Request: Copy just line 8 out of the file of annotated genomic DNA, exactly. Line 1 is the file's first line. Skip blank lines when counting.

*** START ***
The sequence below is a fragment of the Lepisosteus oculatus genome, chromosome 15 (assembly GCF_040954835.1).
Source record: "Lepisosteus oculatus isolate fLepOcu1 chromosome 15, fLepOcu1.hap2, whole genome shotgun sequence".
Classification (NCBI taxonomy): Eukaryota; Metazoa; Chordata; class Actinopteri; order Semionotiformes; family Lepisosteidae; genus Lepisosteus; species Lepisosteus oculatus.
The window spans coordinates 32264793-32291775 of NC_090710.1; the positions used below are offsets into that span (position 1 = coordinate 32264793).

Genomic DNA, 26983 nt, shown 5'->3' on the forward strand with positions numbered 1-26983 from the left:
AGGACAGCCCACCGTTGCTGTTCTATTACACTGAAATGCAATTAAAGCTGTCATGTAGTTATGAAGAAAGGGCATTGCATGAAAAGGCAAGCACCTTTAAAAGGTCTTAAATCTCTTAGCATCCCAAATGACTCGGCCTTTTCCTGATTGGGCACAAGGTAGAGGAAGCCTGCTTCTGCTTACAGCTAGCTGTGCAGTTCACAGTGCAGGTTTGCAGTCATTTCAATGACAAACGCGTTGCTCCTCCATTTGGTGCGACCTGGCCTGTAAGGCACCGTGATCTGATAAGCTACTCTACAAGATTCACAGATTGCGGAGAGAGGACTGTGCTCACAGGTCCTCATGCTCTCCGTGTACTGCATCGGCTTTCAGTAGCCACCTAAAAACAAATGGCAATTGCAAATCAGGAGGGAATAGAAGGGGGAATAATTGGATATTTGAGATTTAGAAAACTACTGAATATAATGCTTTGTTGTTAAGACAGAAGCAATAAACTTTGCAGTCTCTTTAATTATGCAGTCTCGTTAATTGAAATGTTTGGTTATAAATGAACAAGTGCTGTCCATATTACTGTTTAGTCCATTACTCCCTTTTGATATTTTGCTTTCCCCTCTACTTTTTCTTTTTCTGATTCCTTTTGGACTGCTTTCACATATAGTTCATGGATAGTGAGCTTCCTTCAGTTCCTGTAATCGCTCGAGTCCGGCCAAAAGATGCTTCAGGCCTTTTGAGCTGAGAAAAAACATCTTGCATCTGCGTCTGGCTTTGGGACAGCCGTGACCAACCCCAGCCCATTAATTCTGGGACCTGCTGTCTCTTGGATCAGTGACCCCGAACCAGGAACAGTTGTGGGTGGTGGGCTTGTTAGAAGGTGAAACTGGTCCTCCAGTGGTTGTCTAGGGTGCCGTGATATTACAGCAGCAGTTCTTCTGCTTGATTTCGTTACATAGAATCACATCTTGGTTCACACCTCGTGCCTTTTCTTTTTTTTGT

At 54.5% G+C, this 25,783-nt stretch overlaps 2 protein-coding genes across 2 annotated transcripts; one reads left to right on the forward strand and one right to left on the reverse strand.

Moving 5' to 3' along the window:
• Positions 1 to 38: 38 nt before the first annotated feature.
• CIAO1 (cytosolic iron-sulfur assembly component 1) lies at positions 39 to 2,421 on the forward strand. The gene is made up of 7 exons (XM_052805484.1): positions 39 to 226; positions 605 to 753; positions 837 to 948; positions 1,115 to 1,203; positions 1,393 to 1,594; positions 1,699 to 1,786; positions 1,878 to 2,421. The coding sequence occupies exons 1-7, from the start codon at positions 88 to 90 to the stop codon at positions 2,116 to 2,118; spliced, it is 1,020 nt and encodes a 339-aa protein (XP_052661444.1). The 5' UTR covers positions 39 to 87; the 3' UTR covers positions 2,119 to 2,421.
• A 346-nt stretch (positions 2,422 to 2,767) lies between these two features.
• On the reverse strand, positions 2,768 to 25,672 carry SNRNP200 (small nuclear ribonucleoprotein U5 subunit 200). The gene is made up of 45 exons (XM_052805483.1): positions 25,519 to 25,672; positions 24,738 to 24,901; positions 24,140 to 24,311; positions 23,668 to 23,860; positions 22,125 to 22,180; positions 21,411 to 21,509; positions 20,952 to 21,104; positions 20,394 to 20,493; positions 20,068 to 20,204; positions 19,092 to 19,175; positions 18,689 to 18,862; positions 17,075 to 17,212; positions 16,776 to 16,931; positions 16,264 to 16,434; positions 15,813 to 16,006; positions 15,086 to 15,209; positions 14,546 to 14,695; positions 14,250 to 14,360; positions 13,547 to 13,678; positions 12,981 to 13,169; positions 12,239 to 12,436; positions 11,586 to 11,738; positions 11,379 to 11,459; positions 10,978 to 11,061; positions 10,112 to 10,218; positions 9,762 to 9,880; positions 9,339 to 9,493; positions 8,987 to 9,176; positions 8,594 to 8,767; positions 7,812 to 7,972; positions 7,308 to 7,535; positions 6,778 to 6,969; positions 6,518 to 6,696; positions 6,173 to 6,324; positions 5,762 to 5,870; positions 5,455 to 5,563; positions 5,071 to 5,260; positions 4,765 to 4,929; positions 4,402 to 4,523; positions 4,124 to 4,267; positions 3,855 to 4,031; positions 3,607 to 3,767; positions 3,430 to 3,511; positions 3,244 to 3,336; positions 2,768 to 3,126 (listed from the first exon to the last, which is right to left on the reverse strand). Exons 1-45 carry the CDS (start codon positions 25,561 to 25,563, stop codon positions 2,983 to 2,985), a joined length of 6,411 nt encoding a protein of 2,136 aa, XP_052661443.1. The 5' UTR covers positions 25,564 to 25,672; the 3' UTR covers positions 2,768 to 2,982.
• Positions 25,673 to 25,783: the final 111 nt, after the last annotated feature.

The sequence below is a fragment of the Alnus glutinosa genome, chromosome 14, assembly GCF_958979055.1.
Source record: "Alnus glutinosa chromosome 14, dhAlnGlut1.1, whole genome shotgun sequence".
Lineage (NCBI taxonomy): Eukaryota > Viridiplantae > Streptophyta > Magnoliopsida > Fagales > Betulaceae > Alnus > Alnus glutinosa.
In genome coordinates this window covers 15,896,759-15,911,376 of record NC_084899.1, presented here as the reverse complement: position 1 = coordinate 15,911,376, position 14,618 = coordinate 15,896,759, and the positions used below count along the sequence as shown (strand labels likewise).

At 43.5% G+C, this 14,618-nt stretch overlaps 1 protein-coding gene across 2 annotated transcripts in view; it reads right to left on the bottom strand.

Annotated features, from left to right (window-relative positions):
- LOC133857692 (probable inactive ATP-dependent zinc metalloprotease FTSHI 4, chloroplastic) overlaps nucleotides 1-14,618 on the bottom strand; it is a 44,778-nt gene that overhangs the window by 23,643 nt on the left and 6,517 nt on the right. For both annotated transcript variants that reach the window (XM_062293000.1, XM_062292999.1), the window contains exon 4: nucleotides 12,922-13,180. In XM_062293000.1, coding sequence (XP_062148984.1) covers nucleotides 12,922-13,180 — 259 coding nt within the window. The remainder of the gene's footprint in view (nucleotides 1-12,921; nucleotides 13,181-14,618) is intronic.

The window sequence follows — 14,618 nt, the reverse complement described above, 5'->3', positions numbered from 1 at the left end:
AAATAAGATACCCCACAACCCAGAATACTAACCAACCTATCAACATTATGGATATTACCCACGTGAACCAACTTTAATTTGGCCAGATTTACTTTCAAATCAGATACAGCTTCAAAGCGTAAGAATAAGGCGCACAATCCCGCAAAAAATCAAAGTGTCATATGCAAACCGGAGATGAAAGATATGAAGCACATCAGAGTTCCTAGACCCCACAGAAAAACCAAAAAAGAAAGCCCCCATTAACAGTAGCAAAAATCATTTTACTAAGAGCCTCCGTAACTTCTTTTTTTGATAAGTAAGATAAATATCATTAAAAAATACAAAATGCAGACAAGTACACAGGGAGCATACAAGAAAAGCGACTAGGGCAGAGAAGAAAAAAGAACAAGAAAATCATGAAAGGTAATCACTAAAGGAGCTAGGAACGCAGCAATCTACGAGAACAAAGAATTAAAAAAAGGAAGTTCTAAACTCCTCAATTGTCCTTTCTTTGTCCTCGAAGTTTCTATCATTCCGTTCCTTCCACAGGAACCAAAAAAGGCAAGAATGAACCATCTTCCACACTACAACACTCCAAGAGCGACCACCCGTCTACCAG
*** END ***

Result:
Moving 5' to 3' along the window: